For a deeper study of man's relationship with nature as well as the social forces instigating the current of colonial America, it is essential to turn an author who emigrated from France to America by the name of St. Jean De Crevecoeur. His most vital work, the Letters of from an American Farmer, was not publicized until 1782 and depicts the colonies prior to the revolution. However his descriptions can be applied, with just a little adjustment, to the entire eighteenth century in America. The main focus of these letters was to take into account the ideas which Crevecoeur brought to bear in his effort to expose the character of the American man, newly settled on the eighteenth century frontier. Ordinary history text says little about the colonial events between 1700 and 1750. No significant political changes or any stimulating wrestles with Europe mark this disregarded half-century. Nevertheless, the population, wealth, and racial stock of the period brought forth vital changes. The middle colonies especially grew rapidly, even though they were founded later than Virginia and the commonwealths of New England. A diversified group of European races and religions came to these colonies; many of them were attracted to the policy of religious toleration. According to "Social History of the United States", Crevecoeur believed that Europeans cast off Old World connections when they adapted to American culture. The bulk of these mid- colony-settlers became penny-wise farmers and merchants who, in their allegiance to business no less than in their varied racial stock, predict the typical American of the following century. Due to his extensive closeness with European culture and colonial life here in America, St. Jean de Crevecoeur was well appointed for the job of describing this mixed society. In the first three of the twelve letters written by Crevecoeur, the reader learns that this composition was addressed to an imaginary journalist inquisitive about the colonists' 'new manner of life'. In letter three, he goes on to elaborate his perception of 'What is an American' by using a grand scheme of comparing the lifestyles of England to America. His effort to forge a unique individuality for the 'American', with characteristics that would unify the settlers of this straggling country under one roof; while in the same moment it grounds its variations from Europe from whence it derives most of its figures. Crevecoeur also goes on to describe the country as the great melting pot of the world, a geographical location where a truly different set of people join together and forgetting social, religious, economic, national as well as linguistic differences are melted into one. The procedure of disregarding all differences calls for the common pursuit of what has since then become 'the American Dream'. America, the realm of freedom, equality and opportunity invites all new arrivals to its shores with open arms. The new arrivals in turn are grateful for everything that this new territory has to offer, each one of them personalizing the American Dream, and while pursuing an honest, free and happy life becomes an American leaving their past lives behind. Since the time of Crevecoeur, America has come a long way. Today, obtaining a green card for the sake of legalizing an 'American' identity is maybe one of the most wanted commodities in the world. To be an 'American' is not just an opportunity to be obtained freely anymore, it is a privilege given to the best and brightest from all parts the world. However, some things hardly ever change. This country still stands as the great melting pot of the world. In the present, this is even more so, not like in Crevecoeur's times where only the Europeans or varies groups of Christianity showed up on the shores of this wonderful 'land of dreams'. Multitudes from all nations and belonging to every possible religion live together in peace partaking in on the modern day edition of the 'American Dream. In the ninth 'letter of an American farmer', Crevecoeur elaborates on a trip to the Carolinas where he sojourns with plantation owners at Charles- Town. The beginning of the letter starts with a grateful description of the lavish culture that he discovered. However, no faster than you can blink, Crevecoeur breaks out into a long discussion about slavery. At one point while walking through fields of Charles-Town, he paused over a suffering dark-skinned slave and questioned the plans of both God and Nature in allowing these human beings to dwell and pass away under the unrighteousness of slavery. The vivid images that Jean de Crevecoeur depicted in letter nine, has surely left gruesome images on the minds of the many that have read his letters.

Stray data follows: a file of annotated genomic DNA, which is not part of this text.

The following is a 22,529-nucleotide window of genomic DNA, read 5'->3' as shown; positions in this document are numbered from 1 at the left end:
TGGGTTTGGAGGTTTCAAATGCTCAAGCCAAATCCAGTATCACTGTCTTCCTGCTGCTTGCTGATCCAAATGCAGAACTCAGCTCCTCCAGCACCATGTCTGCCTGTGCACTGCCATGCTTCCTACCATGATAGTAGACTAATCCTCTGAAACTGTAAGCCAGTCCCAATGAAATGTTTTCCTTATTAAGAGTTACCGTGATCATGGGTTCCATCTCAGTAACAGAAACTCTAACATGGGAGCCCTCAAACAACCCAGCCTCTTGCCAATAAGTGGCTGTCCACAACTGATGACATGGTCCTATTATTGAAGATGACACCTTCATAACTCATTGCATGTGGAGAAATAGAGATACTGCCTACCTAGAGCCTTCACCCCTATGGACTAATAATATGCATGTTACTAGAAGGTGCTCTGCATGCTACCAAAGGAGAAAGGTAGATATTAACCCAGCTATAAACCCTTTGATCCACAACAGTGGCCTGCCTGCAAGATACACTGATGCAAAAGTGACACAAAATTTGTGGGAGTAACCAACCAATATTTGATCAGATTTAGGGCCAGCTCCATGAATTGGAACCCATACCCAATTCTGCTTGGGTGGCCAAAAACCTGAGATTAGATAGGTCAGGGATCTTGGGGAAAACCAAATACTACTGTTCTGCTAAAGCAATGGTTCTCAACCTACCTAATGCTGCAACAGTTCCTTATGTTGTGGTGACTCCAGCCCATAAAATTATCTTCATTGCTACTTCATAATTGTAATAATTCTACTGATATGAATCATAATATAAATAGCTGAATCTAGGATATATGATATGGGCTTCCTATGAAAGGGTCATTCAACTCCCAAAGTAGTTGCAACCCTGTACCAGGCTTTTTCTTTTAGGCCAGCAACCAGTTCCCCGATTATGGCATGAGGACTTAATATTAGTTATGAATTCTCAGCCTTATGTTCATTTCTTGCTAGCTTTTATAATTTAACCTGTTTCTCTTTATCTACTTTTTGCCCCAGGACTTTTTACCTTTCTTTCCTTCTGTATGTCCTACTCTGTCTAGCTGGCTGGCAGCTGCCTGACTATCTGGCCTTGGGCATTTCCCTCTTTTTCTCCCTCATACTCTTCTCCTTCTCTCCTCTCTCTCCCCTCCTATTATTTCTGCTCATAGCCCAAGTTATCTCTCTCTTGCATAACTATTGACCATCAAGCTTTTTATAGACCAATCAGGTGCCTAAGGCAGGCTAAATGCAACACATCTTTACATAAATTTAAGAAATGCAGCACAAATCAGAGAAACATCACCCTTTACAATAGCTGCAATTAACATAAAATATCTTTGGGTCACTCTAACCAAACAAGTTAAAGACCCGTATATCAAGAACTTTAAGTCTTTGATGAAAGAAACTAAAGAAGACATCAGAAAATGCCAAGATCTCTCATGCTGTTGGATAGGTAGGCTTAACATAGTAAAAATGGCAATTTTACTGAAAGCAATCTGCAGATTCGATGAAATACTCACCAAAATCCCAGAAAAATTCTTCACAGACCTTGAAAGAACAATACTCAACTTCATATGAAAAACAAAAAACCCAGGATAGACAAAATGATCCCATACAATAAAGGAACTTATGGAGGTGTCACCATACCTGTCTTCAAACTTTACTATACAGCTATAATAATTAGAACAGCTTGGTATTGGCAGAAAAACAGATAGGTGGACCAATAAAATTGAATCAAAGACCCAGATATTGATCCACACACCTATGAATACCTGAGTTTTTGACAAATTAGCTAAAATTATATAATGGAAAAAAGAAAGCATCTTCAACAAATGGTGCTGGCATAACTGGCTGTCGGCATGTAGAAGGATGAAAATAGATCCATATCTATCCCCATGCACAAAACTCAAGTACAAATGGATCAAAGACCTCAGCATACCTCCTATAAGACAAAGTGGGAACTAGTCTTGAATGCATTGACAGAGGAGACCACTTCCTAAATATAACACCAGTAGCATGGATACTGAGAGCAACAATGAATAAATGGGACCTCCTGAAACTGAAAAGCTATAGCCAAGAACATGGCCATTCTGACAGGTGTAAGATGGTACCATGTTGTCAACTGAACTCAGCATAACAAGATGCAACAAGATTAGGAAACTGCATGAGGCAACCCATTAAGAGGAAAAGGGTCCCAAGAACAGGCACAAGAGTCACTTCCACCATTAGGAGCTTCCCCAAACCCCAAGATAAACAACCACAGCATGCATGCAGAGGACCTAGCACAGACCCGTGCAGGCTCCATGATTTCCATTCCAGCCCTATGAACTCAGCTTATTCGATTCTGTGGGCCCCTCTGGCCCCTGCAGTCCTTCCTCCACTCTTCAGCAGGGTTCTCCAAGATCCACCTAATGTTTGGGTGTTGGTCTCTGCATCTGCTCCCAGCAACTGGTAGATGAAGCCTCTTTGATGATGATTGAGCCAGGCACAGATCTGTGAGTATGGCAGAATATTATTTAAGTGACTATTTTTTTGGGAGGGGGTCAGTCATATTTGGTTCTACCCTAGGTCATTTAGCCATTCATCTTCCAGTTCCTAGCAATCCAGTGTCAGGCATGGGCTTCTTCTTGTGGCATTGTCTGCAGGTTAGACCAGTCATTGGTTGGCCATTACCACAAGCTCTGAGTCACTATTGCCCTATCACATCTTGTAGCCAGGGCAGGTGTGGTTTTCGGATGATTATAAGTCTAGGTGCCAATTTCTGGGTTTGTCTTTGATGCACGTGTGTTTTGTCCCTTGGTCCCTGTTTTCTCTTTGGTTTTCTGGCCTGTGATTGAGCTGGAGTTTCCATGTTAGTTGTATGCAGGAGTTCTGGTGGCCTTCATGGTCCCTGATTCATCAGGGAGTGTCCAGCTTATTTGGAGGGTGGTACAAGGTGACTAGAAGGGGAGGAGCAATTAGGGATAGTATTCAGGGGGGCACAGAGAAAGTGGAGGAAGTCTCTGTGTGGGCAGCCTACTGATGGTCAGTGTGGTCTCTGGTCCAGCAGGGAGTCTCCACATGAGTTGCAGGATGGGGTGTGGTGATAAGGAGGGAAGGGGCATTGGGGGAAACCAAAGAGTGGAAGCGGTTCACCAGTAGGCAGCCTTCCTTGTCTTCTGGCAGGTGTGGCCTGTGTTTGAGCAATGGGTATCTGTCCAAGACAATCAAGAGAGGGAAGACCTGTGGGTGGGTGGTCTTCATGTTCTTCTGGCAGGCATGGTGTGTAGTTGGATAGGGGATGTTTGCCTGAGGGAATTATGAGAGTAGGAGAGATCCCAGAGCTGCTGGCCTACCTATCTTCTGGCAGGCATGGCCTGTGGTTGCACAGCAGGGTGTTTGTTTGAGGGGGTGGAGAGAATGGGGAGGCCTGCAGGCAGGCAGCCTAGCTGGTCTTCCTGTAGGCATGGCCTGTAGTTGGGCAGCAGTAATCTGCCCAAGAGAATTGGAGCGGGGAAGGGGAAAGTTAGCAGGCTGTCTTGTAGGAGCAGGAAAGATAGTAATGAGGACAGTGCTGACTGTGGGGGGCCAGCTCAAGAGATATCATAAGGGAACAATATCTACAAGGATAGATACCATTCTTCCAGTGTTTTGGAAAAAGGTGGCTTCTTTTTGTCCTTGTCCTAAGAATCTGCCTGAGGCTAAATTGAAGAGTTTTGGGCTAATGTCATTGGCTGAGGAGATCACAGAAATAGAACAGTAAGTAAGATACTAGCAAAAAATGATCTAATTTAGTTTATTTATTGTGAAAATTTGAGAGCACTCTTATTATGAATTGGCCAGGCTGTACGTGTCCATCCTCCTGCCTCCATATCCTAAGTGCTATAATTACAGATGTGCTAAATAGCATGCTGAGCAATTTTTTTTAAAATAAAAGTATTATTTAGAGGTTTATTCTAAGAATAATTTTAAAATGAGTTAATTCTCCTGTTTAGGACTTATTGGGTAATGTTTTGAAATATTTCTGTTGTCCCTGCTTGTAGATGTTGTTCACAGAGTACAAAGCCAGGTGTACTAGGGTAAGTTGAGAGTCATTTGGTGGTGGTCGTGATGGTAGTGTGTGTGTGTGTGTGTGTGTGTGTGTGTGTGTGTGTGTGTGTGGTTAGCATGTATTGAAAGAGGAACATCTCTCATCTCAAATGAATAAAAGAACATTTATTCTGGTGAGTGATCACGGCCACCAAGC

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De Crevecoeur truly concerned himself with the well being of nature and its creatures. He certainly made strong efforts to amplify American's ignorance towards nature and it products. He believed man had no care and concern for nature, and felt that it was unfair because nature has helped man in so many ways that humans think of as frivolous. According to farmer James, cruel nature is the primary creative force in human affairs, and human interaction and structures of feeling are merely its derivatives. One quotation that essentially summarizes Crevecoeur's stance towards Americans and nature comes from Sketches of Eighteenth century America. "If bountiful Nature is kind to us on the one hand, on the other she wills that we shall purchase her kindness not only with sweats and labor but with vigilance and care". Crevecoeur has illustrated through his writings the theoretical edition of a free society, known as America. While the first letters describe a pristine conception of America through the eyes of an American farmer from his secluded farm called Pine Hill, the later letters show a land tarnished and ruined by social and civil discriminations. One such reason for these social and economic ills prior to and after the American Revolution was slavery, and Jean de Crevecoeur did a great job elaborating on the social current of his time.